The products featured on these pages are illustrative of the types of equipment which is available. Exact specs and details of current models are available from each of the manufacturers. This page does not attempt to compare or contrast the range of products offered by the various manufacturers. Such a comparison must consider the user needs, the existing equipment in use in the LAN, the features required and the overall cost.
Network Interface Cards come with a variety of connectors. The simplest cards allow only one type of cabling, but combination (combo) cards generally support a range of media types. The most commonly sold type of card is now the 10/100 Mbps interface card for twisted pair cabling.
A selection of Network Interface cards (NICs) from 3COM
EtherPower II 10/100 Mbps Ethernet adaptor for UTP from SMC
More sophisticated interface cards are also available for network workstations, file servers and other network computers. These cards usually allow higher throughput, and provide more buffering for storing frames received or to be transmitted. Some cards support additional layer 2 protocols to communicate with switches providing enhanced management and traffic control.
A number of suppliers offering Network Interface Card (NIC) for portable computer users. This type of NIC usually consists of a card (for a PCMCIA / CardBus slot) and a connector cable which connects the card to the network. The card shown supports 10/100 both 10 Mbps and 100 Mbps networks, and supports the IEEE Auto-Negotiation standard to automatically configure itself to run at the highest speed supported by the LAN segment. This dual-mode operation eases the migration from 10 Mbps Ethernet to 100 Mbps Ethernet providing true "plug and play".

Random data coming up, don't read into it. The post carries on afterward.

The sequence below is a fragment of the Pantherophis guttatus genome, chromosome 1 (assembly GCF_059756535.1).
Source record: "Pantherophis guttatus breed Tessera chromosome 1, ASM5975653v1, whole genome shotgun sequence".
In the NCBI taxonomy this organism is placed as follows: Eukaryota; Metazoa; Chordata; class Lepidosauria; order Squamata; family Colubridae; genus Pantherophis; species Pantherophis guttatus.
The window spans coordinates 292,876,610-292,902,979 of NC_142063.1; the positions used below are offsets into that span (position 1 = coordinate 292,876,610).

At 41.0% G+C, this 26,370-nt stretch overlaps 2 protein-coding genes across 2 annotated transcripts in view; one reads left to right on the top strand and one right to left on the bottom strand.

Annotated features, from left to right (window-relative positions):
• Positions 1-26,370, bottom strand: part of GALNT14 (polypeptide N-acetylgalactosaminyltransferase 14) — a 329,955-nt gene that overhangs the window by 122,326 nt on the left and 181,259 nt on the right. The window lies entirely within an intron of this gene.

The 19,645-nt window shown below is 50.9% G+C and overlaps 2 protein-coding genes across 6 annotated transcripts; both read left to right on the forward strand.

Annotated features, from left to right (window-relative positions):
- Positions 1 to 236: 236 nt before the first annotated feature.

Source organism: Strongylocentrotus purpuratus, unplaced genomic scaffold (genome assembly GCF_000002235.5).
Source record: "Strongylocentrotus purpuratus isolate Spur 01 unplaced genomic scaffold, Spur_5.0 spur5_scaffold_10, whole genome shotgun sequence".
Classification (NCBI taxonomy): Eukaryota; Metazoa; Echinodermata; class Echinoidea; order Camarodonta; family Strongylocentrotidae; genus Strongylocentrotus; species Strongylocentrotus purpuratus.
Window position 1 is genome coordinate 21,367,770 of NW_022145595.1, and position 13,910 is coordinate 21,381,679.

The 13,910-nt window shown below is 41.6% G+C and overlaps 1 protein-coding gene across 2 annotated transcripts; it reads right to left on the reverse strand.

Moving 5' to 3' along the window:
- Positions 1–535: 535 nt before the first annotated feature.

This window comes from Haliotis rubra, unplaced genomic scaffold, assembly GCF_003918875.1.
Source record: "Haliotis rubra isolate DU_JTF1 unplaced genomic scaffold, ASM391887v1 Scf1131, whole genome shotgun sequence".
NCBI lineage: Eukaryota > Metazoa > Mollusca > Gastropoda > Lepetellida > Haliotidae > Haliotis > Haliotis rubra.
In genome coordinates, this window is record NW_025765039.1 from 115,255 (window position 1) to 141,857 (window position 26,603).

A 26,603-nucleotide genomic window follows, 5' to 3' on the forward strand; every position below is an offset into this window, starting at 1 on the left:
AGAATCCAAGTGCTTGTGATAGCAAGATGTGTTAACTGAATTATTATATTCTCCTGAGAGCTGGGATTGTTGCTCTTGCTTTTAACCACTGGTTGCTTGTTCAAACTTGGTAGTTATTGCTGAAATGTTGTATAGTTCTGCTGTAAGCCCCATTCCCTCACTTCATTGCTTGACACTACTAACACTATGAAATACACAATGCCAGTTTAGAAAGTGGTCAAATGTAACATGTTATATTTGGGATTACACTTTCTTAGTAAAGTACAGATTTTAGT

3COM EtherLink III adaptor, combining high performance 10 Mbps Ethernet interface with high speed modem for combined office / remote access to the network.
CardBus Adaptor for 10 or 100 Mbps Ethernet from SMC.
Hardware of SMC CardBus Adaptor
The internal archecture of this card is shown below:
Repeaters and transceivers conforming to the IEEE 802.3 standards are available from a wide range of manufacturers.
Selection of 10 Mbps Ethernet repeaters and transceivers manufactured by 3COM (from the ISOLAN Range).
Most hubs in current use operate at 10 Mbps. Although some hubs are large devices with a large number of ports and additional management and security features, by far the majority of hubs in use have 6-12 ports and are small compact units designed for placing on an office desk.
8-port 3Com Office Connect Hub
To simplify network connections, hubs are often stacked on top of one another.
10 / 100 Mbps TigerStack Hubs from SMC. Using a hub, all ports must operate as one Ethernet LAN (or "collision domain") and all connected NICs must operate in the half-duplex (CSMA/CD) mode at the same transmission speed (either 10 or 100 Mbps)
Large modular hubs are also available for cabling large buildings and generally include extra features to ease management of the ports. Many modern modular hubs provide bridging / switching to allow connection between different LANs and different types of media.